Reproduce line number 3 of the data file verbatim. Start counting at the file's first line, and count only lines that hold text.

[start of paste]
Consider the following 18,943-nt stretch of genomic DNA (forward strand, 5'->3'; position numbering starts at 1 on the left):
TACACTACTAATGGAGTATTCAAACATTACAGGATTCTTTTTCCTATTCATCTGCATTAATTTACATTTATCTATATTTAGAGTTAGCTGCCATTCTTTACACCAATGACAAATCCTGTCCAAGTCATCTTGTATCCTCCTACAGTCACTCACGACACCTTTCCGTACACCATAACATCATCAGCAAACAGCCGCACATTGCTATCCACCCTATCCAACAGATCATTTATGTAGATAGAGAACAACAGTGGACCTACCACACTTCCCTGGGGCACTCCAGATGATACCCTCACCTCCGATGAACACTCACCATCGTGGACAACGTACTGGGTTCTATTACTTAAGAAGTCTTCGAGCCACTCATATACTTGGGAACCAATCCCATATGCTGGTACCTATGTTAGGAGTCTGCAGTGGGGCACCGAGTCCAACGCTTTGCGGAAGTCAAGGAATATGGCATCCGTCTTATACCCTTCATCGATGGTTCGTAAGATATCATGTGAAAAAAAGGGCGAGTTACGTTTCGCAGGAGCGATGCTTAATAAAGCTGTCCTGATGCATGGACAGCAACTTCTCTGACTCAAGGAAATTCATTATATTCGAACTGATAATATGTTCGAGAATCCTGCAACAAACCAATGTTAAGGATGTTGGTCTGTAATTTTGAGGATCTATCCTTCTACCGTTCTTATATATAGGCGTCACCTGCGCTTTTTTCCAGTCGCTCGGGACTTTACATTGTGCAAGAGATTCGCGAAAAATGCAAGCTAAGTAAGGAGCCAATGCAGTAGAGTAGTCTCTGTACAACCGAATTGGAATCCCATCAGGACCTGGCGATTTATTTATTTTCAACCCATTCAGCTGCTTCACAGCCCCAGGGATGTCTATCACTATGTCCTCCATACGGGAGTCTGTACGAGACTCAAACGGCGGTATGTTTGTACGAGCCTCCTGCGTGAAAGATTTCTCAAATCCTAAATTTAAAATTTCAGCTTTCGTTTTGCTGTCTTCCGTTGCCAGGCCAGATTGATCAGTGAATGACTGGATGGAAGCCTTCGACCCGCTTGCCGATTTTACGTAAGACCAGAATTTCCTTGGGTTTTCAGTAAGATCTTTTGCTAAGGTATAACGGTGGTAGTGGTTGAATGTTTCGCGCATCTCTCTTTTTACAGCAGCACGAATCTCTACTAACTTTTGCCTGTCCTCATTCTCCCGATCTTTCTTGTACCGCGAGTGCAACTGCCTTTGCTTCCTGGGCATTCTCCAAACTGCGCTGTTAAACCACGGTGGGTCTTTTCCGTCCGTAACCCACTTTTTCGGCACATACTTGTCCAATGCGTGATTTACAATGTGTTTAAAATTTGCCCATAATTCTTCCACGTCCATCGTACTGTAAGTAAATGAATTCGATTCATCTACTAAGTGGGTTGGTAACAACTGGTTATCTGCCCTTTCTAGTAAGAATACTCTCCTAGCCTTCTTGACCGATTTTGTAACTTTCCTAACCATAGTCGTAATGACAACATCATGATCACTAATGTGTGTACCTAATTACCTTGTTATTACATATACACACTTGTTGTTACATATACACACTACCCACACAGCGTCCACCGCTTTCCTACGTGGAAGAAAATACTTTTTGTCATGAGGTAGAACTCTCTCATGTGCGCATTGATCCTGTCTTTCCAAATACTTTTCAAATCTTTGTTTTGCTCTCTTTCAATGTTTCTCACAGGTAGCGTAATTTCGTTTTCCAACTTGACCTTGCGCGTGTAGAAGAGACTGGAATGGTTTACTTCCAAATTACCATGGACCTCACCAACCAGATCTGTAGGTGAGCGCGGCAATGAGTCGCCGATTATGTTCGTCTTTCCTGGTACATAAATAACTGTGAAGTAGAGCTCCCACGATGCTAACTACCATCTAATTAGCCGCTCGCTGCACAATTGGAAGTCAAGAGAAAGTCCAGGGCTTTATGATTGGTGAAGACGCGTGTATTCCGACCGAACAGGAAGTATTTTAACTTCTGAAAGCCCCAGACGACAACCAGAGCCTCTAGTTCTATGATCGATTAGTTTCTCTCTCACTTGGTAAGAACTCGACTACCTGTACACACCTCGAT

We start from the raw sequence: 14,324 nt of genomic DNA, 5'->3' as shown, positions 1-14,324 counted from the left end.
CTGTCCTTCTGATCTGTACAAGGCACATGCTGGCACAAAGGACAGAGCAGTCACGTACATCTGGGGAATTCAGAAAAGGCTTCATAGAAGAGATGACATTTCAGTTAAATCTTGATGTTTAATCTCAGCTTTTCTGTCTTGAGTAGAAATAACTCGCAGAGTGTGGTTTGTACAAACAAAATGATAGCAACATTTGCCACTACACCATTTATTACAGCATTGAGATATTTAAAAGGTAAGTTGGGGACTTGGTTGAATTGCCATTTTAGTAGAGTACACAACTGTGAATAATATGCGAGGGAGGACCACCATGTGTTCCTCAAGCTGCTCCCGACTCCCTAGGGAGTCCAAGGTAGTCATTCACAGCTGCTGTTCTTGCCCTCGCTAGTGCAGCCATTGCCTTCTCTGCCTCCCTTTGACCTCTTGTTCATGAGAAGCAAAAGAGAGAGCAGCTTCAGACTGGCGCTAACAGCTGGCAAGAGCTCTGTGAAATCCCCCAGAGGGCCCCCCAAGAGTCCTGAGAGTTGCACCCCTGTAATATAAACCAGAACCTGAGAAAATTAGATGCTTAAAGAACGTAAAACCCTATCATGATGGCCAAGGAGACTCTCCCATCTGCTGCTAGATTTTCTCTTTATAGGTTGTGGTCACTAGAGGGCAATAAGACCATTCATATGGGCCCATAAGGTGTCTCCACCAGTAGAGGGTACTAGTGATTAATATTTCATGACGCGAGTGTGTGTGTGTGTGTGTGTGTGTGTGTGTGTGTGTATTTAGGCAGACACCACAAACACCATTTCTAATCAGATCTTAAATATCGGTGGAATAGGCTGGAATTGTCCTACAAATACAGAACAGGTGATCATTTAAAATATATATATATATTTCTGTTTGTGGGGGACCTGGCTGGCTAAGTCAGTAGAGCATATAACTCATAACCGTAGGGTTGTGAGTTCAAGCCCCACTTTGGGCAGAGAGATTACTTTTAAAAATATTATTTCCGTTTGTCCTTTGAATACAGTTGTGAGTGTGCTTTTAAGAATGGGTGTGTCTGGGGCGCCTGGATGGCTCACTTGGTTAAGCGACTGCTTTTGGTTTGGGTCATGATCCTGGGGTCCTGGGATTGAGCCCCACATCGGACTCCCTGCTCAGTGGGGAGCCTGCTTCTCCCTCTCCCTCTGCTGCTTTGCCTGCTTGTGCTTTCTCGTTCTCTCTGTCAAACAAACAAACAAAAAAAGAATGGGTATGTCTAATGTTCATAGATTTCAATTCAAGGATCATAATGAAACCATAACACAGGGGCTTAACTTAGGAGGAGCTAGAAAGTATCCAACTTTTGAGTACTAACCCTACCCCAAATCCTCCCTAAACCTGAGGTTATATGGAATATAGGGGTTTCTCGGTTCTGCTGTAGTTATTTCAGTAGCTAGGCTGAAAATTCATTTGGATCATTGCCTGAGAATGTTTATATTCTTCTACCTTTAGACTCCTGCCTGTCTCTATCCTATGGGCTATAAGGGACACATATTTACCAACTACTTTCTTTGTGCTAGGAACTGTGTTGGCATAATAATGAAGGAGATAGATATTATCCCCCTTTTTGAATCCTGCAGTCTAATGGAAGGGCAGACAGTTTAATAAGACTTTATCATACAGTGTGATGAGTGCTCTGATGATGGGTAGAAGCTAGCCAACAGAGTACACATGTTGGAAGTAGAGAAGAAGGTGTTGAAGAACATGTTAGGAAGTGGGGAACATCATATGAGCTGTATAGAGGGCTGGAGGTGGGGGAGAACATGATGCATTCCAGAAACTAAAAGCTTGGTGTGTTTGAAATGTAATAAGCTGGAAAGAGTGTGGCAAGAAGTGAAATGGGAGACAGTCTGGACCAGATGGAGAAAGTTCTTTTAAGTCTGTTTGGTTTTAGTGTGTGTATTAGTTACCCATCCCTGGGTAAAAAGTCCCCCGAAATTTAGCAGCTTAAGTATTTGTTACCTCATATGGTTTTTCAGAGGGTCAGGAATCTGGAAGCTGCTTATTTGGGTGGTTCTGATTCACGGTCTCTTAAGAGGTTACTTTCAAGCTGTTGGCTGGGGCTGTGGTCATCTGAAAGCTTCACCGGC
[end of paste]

We start from the raw sequence: 14,324 nt of genomic DNA, 5'->3' as shown, positions 1-14,324 counted from the left end.